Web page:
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Supporting Research and Data Analysis in NASA's Science Programs: Engines for Innovation and Synthesis high ground and flight crew skills during long-duration missions. The AHST program makes NASA technologies available to the private sector for Earth applications. The BR&C program develops understanding of the underlying mechanisms of the effects of spaceflight on humans. Its applied research activities also develop countermeasures to prevent the undesirable effects of spaceflight on humans. The program includes several areas of research: space physiology, environmental health, radiation health, operational medical research, and behavior and performance. The overriding goal of these activities is to enable the human exploration and development of space by minimizing risks and optimizing crew safety and performance. Finally, GB&E focuses on research designed to improve our understanding of the role of gravity in biological processes from the cell to global ecosystems. The emphasis in this program is on advancing fundamental knowledge in the biological sciences, but the research supported often also contributes to the other goals of the HEDS enterprise. The program solicits research in molecular, cellular, developmental, organismal, population, and comparative biology that seeks an understanding of basic mechanisms underlying the effects of gravity on these systems. NASA continues to value ground-based research leading to flight experiments that can confirm or refute the fidelity of ground-based models and hypotheses. The microgravity science R&A program seeks to understand basic physical phenomena and processes; quantify effects and overcome limitations imposed by gravity on the observation and evaluation of selected phenomena and processes, develop technologies related to research requirements; and expand, centralize, and disseminate the research database as widely as possible to the U.S. research and technology community. The primary goals of the microgravity research program are to advance fundamental scientific knowledge of physical, chemical, and biological processes; to enhance the quality of life on Earth by conducting scientific experiments in the low-gravity environment of space, and to mature the research of a large number of laboratory scientists into coherent groups of flight experiments. 1   ''Science, Aeronautics, and Technology FY 1999 Estimates Budget Summary," National Aeronautics and Space Administration, Washington, D.C. logues for data, conducting inventories of the data, and archiving the data. The success of data management programs can be measured by the ease with and rate at which the research community can access the data. 6. Support of U.S. Investigators Who Participate in International Missions. NASA has a long record of productive international collaborations with other nations and groups of nations.5 The European Space Agency's (ESA's) Giotto mission, the Japanese Yohkoh mission, the Soviet Vega mission, the German Roentgen satellite, and the ESA Infrared Space Observatory are only a few of the many successful collaborative programs. R&DA programs have helped bridge research gaps in U.S. programs by supporting U.S. investigators' participation in international missions. 5    National Research Council and European Science Foundation, U.S.-European Collaboration in Space Science, National Academy Press, Washington, D.C., 1998.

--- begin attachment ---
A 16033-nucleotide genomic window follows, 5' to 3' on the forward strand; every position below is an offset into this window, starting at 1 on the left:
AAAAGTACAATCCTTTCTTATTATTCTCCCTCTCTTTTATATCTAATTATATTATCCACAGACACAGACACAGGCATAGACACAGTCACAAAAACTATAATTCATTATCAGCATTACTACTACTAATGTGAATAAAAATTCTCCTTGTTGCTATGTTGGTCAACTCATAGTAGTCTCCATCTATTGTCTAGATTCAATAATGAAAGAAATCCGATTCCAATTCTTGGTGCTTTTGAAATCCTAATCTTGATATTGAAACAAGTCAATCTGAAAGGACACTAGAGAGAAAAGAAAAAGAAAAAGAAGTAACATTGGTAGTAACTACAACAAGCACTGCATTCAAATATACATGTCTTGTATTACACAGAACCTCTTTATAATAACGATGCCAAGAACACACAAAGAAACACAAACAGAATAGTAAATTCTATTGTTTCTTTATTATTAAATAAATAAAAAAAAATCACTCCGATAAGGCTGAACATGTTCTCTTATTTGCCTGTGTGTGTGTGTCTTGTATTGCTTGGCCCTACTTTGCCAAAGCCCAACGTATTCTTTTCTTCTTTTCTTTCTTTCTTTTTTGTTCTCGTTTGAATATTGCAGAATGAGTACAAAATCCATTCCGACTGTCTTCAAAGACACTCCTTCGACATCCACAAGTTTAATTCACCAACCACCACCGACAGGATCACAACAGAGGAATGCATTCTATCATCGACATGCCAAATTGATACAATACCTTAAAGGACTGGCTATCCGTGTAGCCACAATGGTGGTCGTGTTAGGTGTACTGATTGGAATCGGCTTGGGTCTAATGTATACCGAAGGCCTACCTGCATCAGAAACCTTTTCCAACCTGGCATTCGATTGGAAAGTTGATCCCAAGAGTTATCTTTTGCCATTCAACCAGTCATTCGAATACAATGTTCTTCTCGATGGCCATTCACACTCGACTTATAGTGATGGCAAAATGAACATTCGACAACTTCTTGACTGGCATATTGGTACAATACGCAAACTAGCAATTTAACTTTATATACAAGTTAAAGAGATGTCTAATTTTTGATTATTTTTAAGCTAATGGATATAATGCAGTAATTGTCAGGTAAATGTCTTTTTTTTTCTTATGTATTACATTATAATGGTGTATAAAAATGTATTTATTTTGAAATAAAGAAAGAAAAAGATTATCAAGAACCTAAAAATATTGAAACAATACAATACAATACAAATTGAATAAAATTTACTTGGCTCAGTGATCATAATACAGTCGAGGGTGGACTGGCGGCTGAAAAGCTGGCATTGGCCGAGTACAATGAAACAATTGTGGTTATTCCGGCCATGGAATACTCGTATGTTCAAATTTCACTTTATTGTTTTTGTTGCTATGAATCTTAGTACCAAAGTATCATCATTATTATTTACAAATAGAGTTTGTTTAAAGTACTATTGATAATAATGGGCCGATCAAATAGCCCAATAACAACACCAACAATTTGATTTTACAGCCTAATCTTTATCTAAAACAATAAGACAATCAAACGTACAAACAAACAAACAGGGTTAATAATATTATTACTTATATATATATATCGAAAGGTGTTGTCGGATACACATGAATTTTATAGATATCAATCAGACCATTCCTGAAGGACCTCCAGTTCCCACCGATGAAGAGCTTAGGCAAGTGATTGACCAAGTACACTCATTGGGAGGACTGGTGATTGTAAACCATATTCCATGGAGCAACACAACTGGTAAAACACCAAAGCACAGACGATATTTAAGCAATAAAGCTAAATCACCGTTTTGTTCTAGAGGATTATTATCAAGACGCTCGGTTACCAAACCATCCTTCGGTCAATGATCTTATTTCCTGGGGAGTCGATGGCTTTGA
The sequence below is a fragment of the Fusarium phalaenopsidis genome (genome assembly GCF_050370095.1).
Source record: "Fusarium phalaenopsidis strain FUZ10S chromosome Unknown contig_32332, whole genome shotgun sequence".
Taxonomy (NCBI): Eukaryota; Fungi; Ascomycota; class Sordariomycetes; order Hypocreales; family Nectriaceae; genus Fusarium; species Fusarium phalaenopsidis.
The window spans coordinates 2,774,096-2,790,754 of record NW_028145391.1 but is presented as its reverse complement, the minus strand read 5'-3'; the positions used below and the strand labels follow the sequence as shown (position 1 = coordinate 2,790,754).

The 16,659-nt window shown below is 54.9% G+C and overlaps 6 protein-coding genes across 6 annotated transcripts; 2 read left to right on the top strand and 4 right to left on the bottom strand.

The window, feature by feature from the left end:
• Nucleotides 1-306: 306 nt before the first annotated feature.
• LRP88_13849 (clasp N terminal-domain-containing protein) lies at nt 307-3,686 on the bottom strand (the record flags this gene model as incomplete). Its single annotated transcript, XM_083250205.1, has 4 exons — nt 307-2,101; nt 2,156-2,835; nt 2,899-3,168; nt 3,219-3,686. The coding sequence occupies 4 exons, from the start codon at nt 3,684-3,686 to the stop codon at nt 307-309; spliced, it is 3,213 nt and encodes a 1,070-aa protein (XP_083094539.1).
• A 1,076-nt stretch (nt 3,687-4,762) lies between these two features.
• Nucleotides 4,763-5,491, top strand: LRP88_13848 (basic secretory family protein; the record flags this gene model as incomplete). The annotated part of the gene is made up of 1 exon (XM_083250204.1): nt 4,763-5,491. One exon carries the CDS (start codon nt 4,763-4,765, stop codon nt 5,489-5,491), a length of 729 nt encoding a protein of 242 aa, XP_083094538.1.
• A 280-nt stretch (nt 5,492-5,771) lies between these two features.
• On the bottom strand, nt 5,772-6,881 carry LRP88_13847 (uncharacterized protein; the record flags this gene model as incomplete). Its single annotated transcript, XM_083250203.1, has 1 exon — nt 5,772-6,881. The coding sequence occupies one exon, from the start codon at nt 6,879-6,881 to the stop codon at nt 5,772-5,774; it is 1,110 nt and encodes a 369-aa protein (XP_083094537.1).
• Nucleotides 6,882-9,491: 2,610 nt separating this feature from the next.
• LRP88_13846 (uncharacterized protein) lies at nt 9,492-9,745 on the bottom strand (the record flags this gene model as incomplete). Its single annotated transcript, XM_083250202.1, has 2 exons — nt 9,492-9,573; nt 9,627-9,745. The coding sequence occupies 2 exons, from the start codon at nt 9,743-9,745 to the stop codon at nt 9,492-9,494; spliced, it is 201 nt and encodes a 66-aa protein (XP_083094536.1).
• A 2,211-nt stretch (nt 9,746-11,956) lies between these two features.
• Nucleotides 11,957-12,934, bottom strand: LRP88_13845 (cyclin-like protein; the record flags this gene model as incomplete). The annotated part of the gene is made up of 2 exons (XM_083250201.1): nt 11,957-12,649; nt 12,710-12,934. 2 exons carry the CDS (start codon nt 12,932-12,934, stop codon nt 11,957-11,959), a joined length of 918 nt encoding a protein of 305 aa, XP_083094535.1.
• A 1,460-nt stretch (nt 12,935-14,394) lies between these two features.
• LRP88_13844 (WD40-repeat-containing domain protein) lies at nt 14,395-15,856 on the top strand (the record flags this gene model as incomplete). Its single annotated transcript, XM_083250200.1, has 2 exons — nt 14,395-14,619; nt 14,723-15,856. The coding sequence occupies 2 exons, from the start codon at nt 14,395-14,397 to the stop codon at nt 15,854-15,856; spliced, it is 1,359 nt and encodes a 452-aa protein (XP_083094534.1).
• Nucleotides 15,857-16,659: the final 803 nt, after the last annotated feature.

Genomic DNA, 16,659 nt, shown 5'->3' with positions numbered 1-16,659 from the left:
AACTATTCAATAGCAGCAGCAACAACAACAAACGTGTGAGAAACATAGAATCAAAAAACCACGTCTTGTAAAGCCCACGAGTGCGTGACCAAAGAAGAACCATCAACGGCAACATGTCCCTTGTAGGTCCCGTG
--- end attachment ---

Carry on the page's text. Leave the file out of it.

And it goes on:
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Supporting Research and Data Analysis in NASA's Science Programs: Engines for Innovation and Synthesis 7. Education, outreach, and public information. The drama and adventure of science in space attract students to science and mathematics. Whether or not these students continue with space-related studies, the benefit to the nation of having a populace that is scientifically literate is unarguable. NASA's outreach programs and its R&DA programs are naturally complementary in that R&DA programs are often the source of the information that fuels outreach activities, and students who are influenced by outreach programs often find themselves working on R&DA projects first as undergraduates, then as research assistants in graduate school, and later as postdoctoral researchers.6 3.3 POSING A STRATEGY FOR R&DA PROGRAMS Although the contributions of R&DA activities to science and to the nation may be demonstrable, as illustrated in Chapter 2, the role and importance of R&DA to NASA and other agencies have been difficult to describe. Some agency and government officials have viewed the programs as "entitlements" for scientists. Moreover, decision makers report that they lack an appreciable understanding of R&DA, its direction, and its performance or output. Without question, the task of linking measurable and quantifiable outputs to R&DA activities is difficult and echoes attempts to find "metrics" for government-funded research and development. However, the link between R&DA and the agency and enterprise strategic plans is one means by which to assess R&DA's performance and direction. NASA's science strategic plans are all built on a sequence of key elements—goals, objectives, implementation approaches,7 priorities, performance measures— that define the strategy for the program. The fundamental underpinnings of the strategy are critical science questions that the science program seeks to answer; these questions constitute the basis for the goals of the program. Increasingly, agency strategic plans are also focused on the applications of space sciences to practical needs. These applications, if they are to be effective, must be anchored in a strong science base. R&DA provides an especially important and powerful means of ensuring that a strategy's goals, objectives, and critical science questions are rooted in good science and that they evolve to reflect scientific progress. It influences all elements of a strategy. For instance, R&DA serves as the platform from which to develop and improve implementation approaches (e.g., via development of new technologies) and through which the results of the program are extracted (e.g., via data analyses) to create meaningful results, performance measures, and progress in achieving initial goals and objectives. When programs are inadequately anchored by critical science questions, we find projects whose primary objectives are the collection of data; programs that continue without significant discoveries or advances; and results that can be forgotten without penalty. The more the R&DA activities are integrated into the strategy and managed with a view to enhancing the implementation and evolution of the strategy, the stronger is the overall program. The effectiveness of R&DA's contribution to a strategy relies on the balance and health of R&DA programs as a whole. R&DA can be evaluated by examining the extent to which it contributes to progress in implementing the strategic plan. For example, one can ask, What is the impact of R&DA on refining critical questions, defining new and better approaches and technologies, answering critical 6    The NASA Office of Space Science Web page provides details on education and outreach as well as links to several related space entities. See <http://www.hq.nasa.gov/office/oss/education/index.htm>. 7    By "implementation approaches" is meant the portfolio of tools in implementing NASA's strategy, such as large and small flight missions; dedicated missions and flights of opportunity; spaceflights and suborbital programs; ground-based research; and principal investigator, consortia, and team-oriented projects.